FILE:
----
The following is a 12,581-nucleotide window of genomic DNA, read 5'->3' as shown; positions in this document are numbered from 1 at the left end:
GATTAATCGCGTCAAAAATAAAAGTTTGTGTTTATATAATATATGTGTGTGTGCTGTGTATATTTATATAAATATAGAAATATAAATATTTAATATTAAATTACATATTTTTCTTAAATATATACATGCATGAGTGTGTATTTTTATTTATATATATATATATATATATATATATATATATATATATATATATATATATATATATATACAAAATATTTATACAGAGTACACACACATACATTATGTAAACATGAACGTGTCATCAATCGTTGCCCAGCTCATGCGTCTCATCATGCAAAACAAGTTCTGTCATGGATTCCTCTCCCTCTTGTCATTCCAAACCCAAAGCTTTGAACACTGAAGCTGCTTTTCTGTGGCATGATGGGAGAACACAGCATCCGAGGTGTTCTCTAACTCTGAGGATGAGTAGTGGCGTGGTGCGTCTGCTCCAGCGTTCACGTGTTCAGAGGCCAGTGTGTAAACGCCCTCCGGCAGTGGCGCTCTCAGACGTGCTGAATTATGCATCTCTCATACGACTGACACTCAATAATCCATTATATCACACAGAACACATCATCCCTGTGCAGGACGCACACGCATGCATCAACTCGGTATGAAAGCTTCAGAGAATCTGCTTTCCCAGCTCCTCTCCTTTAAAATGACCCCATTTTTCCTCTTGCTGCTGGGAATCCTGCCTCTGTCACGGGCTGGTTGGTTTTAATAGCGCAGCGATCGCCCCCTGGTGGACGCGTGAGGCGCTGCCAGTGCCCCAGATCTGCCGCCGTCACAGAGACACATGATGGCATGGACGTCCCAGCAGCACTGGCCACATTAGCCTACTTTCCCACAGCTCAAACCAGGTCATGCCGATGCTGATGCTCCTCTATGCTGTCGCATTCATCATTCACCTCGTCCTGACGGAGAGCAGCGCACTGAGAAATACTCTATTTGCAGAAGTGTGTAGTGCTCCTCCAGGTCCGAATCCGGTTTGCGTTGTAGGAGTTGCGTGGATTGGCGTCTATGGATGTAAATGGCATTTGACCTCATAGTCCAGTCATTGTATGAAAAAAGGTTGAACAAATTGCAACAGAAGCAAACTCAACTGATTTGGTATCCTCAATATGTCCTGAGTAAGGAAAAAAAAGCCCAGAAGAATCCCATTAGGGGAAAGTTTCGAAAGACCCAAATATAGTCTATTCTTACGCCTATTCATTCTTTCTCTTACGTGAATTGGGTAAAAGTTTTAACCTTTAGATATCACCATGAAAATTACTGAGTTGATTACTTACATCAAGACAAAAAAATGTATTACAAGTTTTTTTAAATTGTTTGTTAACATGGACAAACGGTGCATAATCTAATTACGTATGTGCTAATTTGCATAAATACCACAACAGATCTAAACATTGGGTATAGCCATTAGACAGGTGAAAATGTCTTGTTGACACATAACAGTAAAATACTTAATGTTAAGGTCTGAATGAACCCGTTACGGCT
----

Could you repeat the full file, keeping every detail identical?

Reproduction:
The following is a 12,581-nucleotide window of genomic DNA, read 5'->3' as shown; positions in this document are numbered from 1 at the left end:
GATTAATCGCGTCAAAAATAAAAGTTTGTGTTTATATAATATATGTGTGTGTGCTGTGTATATTTATATAAATATAGAAATATAAATATTTAATATTAAATTACATATTTTTCTTAAATATATACATGCATGAGTGTGTATTTTTATTTATATATATATATATATATATATATATATATATATATATATATATATATATATATATATACAAAATATTTATACAGAGTACACACACATACATTATGTAAACATGAACGTGTCATCAATCGTTGCCCAGCTCATGCGTCTCATCATGCAAAACAAGTTCTGTCATGGATTCCTCTCCCTCTTGTCATTCCAAACCCAAAGCTTTGAACACTGAAGCTGCTTTTCTGTGGCATGATGGGAGAACACAGCATCCGAGGTGTTCTCTAACTCTGAGGATGAGTAGTGGCGTGGTGCGTCTGCTCCAGCGTTCACGTGTTCAGAGGCCAGTGTGTAAACGCCCTCCGGCAGTGGCGCTCTCAGACGTGCTGAATTATGCATCTCTCATACGACTGACACTCAATAATCCATTATATCACACAGAACACATCATCCCTGTGCAGGACGCACACGCATGCATCAACTCGGTATGAAAGCTTCAGAGAATCTGCTTTCCCAGCTCCTCTCCTTTAAAATGACCCCATTTTTCCTCTTGCTGCTGGGAATCCTGCCTCTGTCACGGGCTGGTTGGTTTTAATAGCGCAGCGATCGCCCCCTGGTGGACGCGTGAGGCGCTGCCAGTGCCCCAGATCTGCCGCCGTCACAGAGACACATGATGGCATGGACGTCCCAGCAGCACTGGCCACATTAGCCTACTTTCCCACAGCTCAAACCAGGTCATGCCGATGCTGATGCTCCTCTATGCTGTCGCATTCATCATTCACCTCGTCCTGACGGAGAGCAGCGCACTGAGAAATACTCTATTTGCAGAAGTGTGTAGTGCTCCTCCAGGTCCGAATCCGGTTTGCGTTGTAGGAGTTGCGTGGATTGGCGTCTATGGATGTAAATGGCATTTGACCTCATAGTCCAGTCATTGTATGAAAAAAGGTTGAACAAATTGCAACAGAAGCAAACTCAACTGATTTGGTATCCTCAATATGTCCTGAGTAAGGAAAAAAAAGCCCAGAAGAATCCCATTAGGGGAAAGTTTCGAAAGACCCAAATATAGTCTATTCTTACGCCTATTCATTCTTTCTCTTACGTGAATTGGGTAAAAGTTTTAACCTTTAGATATCACCATGAAAATTACTGAGTTGATTACTTACATCAAGACAAAAAAATGTATTACAAGTTTTTTTAAATTGTTTGTTAACATGGACAAACGGTGCATAATCTAATTACGTATGTGCTAATTTGCATAAATACCACAACAGATCTAAACATTGGGTATAGCCATTAGACAGGTGAAAATGTCTTGTTGACACATAACAGTAAAATACTTAATGTTAAGGTCTGAATGAACCCGTTACGGCT